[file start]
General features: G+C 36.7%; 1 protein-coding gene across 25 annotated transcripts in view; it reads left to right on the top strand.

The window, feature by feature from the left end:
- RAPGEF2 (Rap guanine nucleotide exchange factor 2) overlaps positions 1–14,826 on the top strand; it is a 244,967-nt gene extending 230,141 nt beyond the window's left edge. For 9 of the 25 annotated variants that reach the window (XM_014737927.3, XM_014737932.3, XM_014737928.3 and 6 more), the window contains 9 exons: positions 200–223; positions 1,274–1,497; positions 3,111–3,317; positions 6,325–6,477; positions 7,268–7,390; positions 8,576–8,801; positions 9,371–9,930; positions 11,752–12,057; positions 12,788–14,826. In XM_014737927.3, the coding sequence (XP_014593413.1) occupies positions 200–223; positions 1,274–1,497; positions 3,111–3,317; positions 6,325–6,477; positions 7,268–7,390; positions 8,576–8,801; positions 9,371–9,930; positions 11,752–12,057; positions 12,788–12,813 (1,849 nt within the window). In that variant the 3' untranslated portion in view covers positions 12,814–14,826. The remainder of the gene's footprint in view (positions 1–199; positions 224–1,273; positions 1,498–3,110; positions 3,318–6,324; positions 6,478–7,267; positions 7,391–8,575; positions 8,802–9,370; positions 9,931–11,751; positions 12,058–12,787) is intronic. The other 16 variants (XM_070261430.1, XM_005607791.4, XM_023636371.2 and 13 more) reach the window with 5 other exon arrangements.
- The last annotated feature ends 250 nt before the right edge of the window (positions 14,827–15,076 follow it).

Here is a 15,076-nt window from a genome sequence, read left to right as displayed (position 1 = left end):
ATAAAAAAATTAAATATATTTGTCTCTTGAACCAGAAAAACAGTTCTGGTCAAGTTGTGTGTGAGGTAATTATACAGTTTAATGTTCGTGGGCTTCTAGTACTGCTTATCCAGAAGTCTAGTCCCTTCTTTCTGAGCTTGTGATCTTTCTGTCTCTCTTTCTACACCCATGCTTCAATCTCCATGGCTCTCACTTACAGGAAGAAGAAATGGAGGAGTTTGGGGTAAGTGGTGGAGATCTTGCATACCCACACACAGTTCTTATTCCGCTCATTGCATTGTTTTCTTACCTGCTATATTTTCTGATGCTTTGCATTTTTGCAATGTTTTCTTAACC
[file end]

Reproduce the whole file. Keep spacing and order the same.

General features: G+C 36.7%; 1 protein-coding gene across 25 annotated transcripts in view; it reads left to right on the top strand.

The window, feature by feature from the left end:
- RAPGEF2 (Rap guanine nucleotide exchange factor 2) overlaps positions 1–14,826 on the top strand; it is a 244,967-nt gene extending 230,141 nt beyond the window's left edge. For 9 of the 25 annotated variants that reach the window (XM_014737927.3, XM_014737932.3, XM_014737928.3 and 6 more), the window contains 9 exons: positions 200–223; positions 1,274–1,497; positions 3,111–3,317; positions 6,325–6,477; positions 7,268–7,390; positions 8,576–8,801; positions 9,371–9,930; positions 11,752–12,057; positions 12,788–14,826. In XM_014737927.3, the coding sequence (XP_014593413.1) occupies positions 200–223; positions 1,274–1,497; positions 3,111–3,317; positions 6,325–6,477; positions 7,268–7,390; positions 8,576–8,801; positions 9,371–9,930; positions 11,752–12,057; positions 12,788–12,813 (1,849 nt within the window). In that variant the 3' untranslated portion in view covers positions 12,814–14,826. The remainder of the gene's footprint in view (positions 1–199; positions 224–1,273; positions 1,498–3,110; positions 3,318–6,324; positions 6,478–7,267; positions 7,391–8,575; positions 8,802–9,370; positions 9,931–11,751; positions 12,058–12,787) is intronic. The other 16 variants (XM_070261430.1, XM_005607791.4, XM_023636371.2 and 13 more) reach the window with 5 other exon arrangements.
- The last annotated feature ends 250 nt before the right edge of the window (positions 14,827–15,076 follow it).

Here is a 15,076-nt window from a genome sequence, read left to right as displayed (position 1 = left end):
ATAAAAAAATTAAATATATTTGTCTCTTGAACCAGAAAAACAGTTCTGGTCAAGTTGTGTGTGAGGTAATTATACAGTTTAATGTTCGTGGGCTTCTAGTACTGCTTATCCAGAAGTCTAGTCCCTTCTTTCTGAGCTTGTGATCTTTCTGTCTCTCTTTCTACACCCATGCTTCAATCTCCATGGCTCTCACTTACAGGAAGAAGAAATGGAGGAGTTTGGGGTAAGTGGTGGAGATCTTGCATACCCACACACAGTTCTTATTCCGCTCATTGCATTGTTTTCTTACCTGCTATATTTTCTGATGCTTTGCATTTTTGCAATGTTTTCTTAACC